“Our lives begin to end the day we become silent about things that matter.” -Martin Luther King, Jr.
I have a strong opinion on spanking. It’s something that matters to me. I have been meaning to write a post about it but have been putting it off because I know it’s a highly controversial parenting practice and, to be honest, I’ve been afraid of how people would respond. Too often, I stay silent about things that matter to me because I don’t like to argue or upset anyone. With yesterday being Martin Luther King, Jr. Day, I saw the above quote multiple times and made a pact with myself to be more vocal about “things that matter.” I decided it’s time to put my fear of being ridiculed aside and advocate for kids like my education should compel me to do.
In church last Sunday, (in a sermon totally unrelated to spanking) my pastor mentioned that when he used to be a youth pastor, their goal was to “scare the hell” out of the kids. They would have them watch videos, tell them stories, etc. that would basically scare them into believing in God and following His word. He was recalling this practice with an attitude conveying he knew it was no longer considered a useful way to teach children. He said, “It worked.” Then, he held up his hand and spaced his thumb and forefinger about an inch apart, “For about this long,” he said.
“Yes,” I thought. “Exactly.”
We no longer teach with fear anything we expect children to learn. Would you use fear to teach a child to read? What about math? Do you think scaring a child would make him learn his multiplication facts? Is that how you would want to be taught? No, of course not. Had I been taught that way, I would have hated school and resented my teachers.
We expect everything else — reading, math, science, social studies, art, religion — to be taught with kindness, compassion, understanding, patience. This is interesting, because the way we want our children to be taught is also what we expect their behavior to reflect — kindness, compassion, understanding, patience. So why then, when it comes to children’s behavior, do we, the adults, often lash out in a manner that contradicts the very way we actually want our children to behave?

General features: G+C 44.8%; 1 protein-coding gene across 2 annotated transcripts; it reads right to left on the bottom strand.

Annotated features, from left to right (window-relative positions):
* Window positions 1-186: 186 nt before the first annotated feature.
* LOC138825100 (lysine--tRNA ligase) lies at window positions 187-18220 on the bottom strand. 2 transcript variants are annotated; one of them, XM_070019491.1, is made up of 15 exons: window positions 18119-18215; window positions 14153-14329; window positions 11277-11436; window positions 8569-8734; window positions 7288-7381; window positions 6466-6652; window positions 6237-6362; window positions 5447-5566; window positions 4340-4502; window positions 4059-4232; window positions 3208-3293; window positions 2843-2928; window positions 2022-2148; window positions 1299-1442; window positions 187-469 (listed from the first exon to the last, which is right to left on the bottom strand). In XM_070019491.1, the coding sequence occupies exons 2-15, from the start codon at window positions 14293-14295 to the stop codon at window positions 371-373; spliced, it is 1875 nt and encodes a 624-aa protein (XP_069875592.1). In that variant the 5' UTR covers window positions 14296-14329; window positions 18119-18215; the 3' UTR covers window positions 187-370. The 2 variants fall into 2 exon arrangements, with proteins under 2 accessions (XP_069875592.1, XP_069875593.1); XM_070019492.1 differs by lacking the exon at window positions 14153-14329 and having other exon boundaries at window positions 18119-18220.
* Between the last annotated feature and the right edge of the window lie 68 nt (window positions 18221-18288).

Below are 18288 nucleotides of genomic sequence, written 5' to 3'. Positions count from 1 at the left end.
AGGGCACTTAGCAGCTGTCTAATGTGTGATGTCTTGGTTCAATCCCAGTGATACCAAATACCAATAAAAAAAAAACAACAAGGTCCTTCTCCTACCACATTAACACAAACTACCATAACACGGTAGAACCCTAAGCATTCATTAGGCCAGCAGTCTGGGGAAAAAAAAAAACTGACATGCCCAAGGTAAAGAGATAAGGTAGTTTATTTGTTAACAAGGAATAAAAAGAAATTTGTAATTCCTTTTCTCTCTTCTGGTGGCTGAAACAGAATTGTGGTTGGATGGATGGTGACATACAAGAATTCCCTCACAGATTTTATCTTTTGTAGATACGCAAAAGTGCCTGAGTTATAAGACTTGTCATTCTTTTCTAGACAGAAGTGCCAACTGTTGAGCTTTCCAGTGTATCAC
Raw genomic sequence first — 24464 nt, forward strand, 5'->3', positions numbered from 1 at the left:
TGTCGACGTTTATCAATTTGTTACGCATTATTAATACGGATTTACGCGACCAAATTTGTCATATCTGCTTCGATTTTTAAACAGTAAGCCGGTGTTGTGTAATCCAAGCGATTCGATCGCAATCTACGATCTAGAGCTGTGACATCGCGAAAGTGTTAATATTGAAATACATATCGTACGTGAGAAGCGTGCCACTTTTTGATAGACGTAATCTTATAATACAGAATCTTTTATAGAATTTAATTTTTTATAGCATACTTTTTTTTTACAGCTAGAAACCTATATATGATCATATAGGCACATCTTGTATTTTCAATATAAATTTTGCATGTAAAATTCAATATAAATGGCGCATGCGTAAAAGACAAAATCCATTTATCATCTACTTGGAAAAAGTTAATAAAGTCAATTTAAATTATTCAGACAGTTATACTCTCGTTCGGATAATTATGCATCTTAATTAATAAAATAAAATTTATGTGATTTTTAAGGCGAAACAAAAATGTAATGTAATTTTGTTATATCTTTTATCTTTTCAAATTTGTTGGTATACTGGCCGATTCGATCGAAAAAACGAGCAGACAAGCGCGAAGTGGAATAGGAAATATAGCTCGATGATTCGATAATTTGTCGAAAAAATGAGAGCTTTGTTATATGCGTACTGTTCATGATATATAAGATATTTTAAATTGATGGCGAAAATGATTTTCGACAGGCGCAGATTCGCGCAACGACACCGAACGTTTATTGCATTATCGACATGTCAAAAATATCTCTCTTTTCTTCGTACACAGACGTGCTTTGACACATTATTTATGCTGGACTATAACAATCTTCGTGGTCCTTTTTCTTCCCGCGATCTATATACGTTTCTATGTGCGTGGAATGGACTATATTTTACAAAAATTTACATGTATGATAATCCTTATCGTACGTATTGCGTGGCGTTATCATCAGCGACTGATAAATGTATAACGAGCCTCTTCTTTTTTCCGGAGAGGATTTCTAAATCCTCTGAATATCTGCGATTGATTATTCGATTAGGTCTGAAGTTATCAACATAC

I would argue that people do it because they are simply uneducated and inexperienced in appropriate and effective discipline practices for young children. I think many people spank because it’s how they were disciplined as children and it’s what they know how to do. It’s the “quick and easy” solution; it requires little thought. Do I think parents who spank their kids are mean-spirited? Bad parents? Ruining their children? Of course not. I think most parents who spank genuinely believe they are doing the right thing for their children and I understand that mindset.
But, I also believe, based on evidence-based research and my own education of child development, that there are more effective ways to discipline a child than spanking and that spanking can do more harm than good. Please don’t misunderstand. Discipline is very important. Our society just needs to understand that “discipline” is not synonymous with “spanking.”
I have outlined below some reasons why spanking is an undesirable and ineffective form of discipline:
1. “Spanking” is a euphemism for “hitting.” People call it “spanking” because it justifies the act for them. They are conscious of the fact that calling it “hitting” would sound terrible. It is what it is, no matter how instructive you try to make it sound.
2. Spanking says, “It’s okay to hit.” It’s unreasonable to spank your child, yet expect her to not hit others. Children mimic the behavior you model.
3. Spanking too often leads to abuse. Since spanking does not work to change behavior, parents often feel that since it’s not working, the solution is to spank harder. Continuing with that cycle, spanking or hitting often gets out of control and results in abuse.
4. Spanking teaches compliance through fear, not responsibility — “It’s not wrong if I don’t get caught.”
5. Spanking doesn’t work. It may seem to work in the moment, but the disciplinary effects of spanking are not long term. The emotional effects, however, can be.
Consider this scenario: A five year old child, Johnny, is interacting with another child, Billy, on the playground. Johnny gets upset about something and, because young children lack impulse control, he hits Billy, knocking him to the ground.
Let’s pretend for a moment that Johnny is a child who is disciplined by being spanked. He has learned that certain behaviors are wrong only if an authority figure witnesses them. After hitting Billy then, Johnny quickly looks around, realizes no one saw him do it, and leaves Billy on the ground crying while he runs away to play with something else, happy he didn’t get caught.